Assessment of the naphthalene sublimation technique for determination of convective heat transfer in fundamental and industrial applications
Artikel i vetenskaplig tidskrift, 2020
The naphthalene sublimation technique is an experimental method for indirectly determining convective heat transfer. The technique is here assessed for two different configurations: the local heat transfer distribution for a circular air jet impinging normal to a flat surface, and the heat transfer occurring in the stator core of an electric generator model. The turbulent impinging jet is fully developed. Two Reynolds numbers based on the nozzle exit condition, 15000 and 23000, and two nozzle diameter distances from the jet exit to the surface, 6 and 8, are considered. For the generator turbulent internal flow with Reynolds number of 4100 is considered, based on the hydraulic diameter of stator ventilation ducts. Modern surface scanning methods and imprints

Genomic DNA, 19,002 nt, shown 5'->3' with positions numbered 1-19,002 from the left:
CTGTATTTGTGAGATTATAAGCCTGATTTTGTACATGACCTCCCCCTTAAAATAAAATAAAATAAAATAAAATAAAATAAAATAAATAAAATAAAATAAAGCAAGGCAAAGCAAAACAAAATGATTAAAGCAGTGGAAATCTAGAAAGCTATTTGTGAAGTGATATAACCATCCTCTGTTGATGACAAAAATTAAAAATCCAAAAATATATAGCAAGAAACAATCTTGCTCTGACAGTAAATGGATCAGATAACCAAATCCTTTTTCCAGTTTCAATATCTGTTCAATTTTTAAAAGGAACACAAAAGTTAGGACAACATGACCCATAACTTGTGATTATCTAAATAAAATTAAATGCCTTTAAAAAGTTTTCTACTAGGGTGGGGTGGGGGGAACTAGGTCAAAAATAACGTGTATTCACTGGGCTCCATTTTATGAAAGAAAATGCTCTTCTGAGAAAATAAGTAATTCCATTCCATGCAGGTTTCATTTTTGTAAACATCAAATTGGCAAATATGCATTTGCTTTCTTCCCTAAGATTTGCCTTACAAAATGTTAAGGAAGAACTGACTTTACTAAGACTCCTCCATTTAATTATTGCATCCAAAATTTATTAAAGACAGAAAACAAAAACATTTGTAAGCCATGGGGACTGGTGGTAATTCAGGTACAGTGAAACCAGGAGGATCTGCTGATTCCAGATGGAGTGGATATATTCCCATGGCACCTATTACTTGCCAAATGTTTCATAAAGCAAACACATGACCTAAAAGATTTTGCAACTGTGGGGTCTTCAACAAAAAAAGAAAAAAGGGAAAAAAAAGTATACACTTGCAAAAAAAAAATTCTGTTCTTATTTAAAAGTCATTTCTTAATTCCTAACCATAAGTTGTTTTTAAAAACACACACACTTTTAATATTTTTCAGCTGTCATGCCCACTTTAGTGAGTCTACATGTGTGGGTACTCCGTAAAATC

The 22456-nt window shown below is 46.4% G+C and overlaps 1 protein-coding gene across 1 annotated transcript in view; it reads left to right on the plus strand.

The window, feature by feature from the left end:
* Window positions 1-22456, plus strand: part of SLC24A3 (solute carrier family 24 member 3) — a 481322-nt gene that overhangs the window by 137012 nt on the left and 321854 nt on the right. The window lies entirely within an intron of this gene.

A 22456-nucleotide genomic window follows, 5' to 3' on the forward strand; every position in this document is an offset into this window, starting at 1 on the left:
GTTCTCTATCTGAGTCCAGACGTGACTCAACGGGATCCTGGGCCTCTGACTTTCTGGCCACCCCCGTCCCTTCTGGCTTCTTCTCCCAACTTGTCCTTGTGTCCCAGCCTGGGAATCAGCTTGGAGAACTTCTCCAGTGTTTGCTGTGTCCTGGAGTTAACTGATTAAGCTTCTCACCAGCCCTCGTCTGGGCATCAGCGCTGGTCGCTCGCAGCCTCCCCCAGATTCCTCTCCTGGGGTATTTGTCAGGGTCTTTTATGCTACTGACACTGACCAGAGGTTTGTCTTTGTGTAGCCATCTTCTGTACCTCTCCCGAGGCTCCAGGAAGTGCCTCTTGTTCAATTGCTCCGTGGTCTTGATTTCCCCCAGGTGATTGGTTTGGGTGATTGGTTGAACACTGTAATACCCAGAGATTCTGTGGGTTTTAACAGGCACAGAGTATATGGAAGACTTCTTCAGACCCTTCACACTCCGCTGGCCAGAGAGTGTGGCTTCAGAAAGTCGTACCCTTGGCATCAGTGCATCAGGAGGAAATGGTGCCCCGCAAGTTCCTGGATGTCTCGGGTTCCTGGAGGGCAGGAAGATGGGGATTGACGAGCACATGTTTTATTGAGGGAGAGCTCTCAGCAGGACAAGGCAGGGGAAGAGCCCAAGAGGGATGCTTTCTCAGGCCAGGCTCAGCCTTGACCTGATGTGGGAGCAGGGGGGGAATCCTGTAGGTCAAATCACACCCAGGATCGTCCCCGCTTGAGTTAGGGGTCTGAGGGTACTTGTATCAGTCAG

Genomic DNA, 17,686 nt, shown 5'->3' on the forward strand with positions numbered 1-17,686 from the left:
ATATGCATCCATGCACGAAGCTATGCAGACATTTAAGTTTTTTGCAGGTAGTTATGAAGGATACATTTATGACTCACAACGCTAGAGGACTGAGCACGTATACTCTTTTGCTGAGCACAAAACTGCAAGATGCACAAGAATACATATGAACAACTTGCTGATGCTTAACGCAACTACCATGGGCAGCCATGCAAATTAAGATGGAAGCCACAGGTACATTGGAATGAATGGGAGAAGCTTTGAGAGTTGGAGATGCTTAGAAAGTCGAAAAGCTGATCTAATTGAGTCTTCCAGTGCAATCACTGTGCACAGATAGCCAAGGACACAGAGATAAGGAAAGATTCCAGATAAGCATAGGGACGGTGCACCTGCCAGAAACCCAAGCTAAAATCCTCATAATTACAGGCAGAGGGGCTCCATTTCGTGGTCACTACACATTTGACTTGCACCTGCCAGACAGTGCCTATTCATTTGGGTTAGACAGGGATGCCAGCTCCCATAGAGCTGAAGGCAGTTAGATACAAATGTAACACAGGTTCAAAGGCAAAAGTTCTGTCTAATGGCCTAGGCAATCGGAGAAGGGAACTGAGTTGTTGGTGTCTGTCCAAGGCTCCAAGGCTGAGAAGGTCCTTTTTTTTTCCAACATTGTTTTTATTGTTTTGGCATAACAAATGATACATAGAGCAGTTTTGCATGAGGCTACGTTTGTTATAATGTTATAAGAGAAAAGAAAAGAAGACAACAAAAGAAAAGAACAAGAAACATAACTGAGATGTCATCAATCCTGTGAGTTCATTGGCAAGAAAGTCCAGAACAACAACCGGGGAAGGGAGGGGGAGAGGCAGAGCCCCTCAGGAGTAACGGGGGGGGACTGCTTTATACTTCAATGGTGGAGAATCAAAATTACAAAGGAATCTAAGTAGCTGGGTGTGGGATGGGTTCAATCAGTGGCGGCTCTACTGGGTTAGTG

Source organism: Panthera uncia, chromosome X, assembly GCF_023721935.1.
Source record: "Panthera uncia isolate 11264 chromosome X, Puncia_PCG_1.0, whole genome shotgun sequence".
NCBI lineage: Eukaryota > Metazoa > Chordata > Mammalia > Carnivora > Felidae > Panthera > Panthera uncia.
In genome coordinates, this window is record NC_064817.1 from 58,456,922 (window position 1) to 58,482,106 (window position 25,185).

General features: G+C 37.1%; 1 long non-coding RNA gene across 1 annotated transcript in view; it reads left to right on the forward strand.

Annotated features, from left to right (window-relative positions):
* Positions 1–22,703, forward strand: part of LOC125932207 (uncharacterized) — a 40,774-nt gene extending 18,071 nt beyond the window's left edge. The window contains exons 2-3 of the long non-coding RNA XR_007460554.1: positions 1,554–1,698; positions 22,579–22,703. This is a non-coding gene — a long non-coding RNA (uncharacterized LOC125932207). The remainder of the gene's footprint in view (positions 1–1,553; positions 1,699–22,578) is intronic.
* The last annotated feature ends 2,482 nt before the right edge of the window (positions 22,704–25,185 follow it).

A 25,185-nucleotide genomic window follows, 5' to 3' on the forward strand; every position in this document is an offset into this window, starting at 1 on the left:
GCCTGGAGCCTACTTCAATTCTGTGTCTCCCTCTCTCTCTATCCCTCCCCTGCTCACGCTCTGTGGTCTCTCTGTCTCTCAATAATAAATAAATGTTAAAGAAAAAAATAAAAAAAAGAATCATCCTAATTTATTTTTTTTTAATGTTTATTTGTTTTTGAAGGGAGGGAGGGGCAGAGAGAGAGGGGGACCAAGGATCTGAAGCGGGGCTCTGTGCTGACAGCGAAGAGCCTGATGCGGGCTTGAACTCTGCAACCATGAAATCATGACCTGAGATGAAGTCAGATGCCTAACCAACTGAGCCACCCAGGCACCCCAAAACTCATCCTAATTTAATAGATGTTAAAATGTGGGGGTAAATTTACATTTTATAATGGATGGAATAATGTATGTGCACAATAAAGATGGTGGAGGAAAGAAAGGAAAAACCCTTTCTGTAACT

of the naphthalene specimens were used for measuring the naphthalene sublimation rate. The impinging jet results are compared with experimental data found in the literature. Results from the generator model and numerical simulations are compared. For the impinging jet, the results show agreement with the already published experimental data sets. For the generator model, heat transfer results from experiments differ by around 13% compared to numerical results if a scanning of the surface is used for measuring the naphthalene sublimation and around 5% if weights are used for measuring the sublimation rate. Therefore, the results depend on the way the sublimation rate is quantified. From this study, it is possible to affirm that with advanced scanning procedures, the heat transfer can be resolved with very small naphthalene sublimation in cases of both fundamental and complex
industrial applications such as electric generators.